Keeping kids cool and safe on the playground
Parents were trying to beat the heat by taking their kids out early to Elmwood Park Monday
OMAHA, Neb. (WOWT) - A reminder for parents on the dangers of the heat: It can be extra tough on kids if they’re playing in the sun for too long. If they’re playing at a park, the playgrounds can be a serious hazard.
On Monday parents were trying to beat the heat by taking their kids out early to Elmwood Park.
“The humidity is the hard part because you can’t avoid the heat in the shade,” says parent Emily Smoke.
But many stuck to the shady areas of the playground, even at 10:30 in the morning.
“We try to come in the mornings or if we know it’s going to be cooler. We usually don’t come out to the park in the heat of the afternoon just because it’s so hot,” says parent Kate Rahel.
Most of the play equipment at Elmwood is plastic, but these structures can still become very hot in the sun. If it gets hot enough, it can cause burns on the skin.
“Remember the surfaces of some of the things they’re playing on at the playground are going to be hot and if there’s an asphalt surface or any kind of surface like that, be aware of bare feet on those,” says Phil Rooney, Douglas County Health Dept.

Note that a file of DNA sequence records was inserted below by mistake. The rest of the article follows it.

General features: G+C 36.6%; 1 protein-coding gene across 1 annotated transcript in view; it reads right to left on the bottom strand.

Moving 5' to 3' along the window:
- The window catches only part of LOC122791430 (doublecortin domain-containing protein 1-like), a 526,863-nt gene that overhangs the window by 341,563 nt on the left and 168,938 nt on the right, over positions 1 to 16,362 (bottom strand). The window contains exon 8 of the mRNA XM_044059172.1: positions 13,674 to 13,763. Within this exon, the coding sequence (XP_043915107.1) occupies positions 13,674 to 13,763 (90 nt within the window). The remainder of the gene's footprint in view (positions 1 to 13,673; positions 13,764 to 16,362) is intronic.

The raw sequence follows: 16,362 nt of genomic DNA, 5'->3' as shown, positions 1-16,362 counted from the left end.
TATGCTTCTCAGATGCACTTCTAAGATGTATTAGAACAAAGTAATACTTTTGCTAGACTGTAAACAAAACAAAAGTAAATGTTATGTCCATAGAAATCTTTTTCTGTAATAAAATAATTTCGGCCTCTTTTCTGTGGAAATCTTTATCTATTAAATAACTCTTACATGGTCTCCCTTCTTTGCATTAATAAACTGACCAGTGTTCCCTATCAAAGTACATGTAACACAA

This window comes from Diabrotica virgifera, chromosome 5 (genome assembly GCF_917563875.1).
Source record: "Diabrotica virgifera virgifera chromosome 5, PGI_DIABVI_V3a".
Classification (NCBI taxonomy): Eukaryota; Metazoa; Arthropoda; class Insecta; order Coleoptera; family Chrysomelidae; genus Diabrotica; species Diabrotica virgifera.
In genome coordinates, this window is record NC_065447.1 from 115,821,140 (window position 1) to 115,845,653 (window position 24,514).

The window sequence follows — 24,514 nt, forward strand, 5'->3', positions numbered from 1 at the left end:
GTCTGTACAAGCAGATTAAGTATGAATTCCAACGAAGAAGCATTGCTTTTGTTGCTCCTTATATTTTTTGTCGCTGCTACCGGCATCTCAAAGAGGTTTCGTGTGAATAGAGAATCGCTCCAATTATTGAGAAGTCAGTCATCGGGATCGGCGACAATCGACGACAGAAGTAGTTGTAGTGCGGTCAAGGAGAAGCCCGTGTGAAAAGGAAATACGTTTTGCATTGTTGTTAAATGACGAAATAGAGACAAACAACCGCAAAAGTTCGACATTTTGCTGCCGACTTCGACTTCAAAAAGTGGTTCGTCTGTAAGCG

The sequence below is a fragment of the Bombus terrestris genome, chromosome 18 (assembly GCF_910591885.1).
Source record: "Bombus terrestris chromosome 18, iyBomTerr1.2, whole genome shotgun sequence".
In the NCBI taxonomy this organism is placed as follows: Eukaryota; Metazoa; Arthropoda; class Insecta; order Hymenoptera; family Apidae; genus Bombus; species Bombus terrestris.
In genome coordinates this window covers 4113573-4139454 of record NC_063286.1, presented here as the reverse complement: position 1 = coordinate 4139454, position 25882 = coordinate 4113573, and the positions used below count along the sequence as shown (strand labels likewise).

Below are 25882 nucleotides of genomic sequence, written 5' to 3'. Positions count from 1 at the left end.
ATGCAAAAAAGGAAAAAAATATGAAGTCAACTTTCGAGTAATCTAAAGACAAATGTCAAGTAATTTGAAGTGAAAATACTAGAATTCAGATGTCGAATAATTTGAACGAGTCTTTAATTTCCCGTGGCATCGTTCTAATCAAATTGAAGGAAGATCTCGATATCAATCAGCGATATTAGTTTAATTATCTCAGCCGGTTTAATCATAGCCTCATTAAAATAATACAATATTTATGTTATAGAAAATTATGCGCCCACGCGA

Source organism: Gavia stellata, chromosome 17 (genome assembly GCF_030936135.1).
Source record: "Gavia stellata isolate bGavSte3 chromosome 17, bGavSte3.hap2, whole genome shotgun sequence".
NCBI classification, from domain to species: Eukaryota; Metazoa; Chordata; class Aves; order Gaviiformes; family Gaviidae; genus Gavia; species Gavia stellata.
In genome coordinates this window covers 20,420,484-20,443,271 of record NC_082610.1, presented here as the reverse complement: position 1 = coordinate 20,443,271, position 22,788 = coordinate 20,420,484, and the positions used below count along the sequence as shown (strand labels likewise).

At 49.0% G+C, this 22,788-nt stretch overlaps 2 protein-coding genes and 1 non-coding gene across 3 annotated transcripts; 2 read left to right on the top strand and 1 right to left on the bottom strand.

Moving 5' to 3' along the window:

But as the day goes on the play equipment only gets hotter.
“For some reason they always make these swings black, which just absorbs heat so you always have to check,” says parent Nick Blakely.
At the same time playing in the heat can be exhausting.
“One thing I’ve noticed with a toddler is he isn’t able to realize he’s too hot or dehydrated before it happens. So I feel like I have to be watching out for the signs,” says Smoke.
That’s why it’s important to be proactive as a parent.
“Make sure that your kids are properly hydrated. That means drinking a lot of water. That may not be their favorite drink but that’s really what they should drink for this,” says Rooney.
Douglas County Public Health says if you start to notice your child becoming overheated, get them to a cool spot and make sure they drink water. Make sure they’re also wearing a hat and sunscreen when they’re outside.
Signs of heat exhaustion may include shortness of breath, clammy skin, and feeling dizzy or lightheaded.
If your child suffers any burns from equipment, seek medical help right away.
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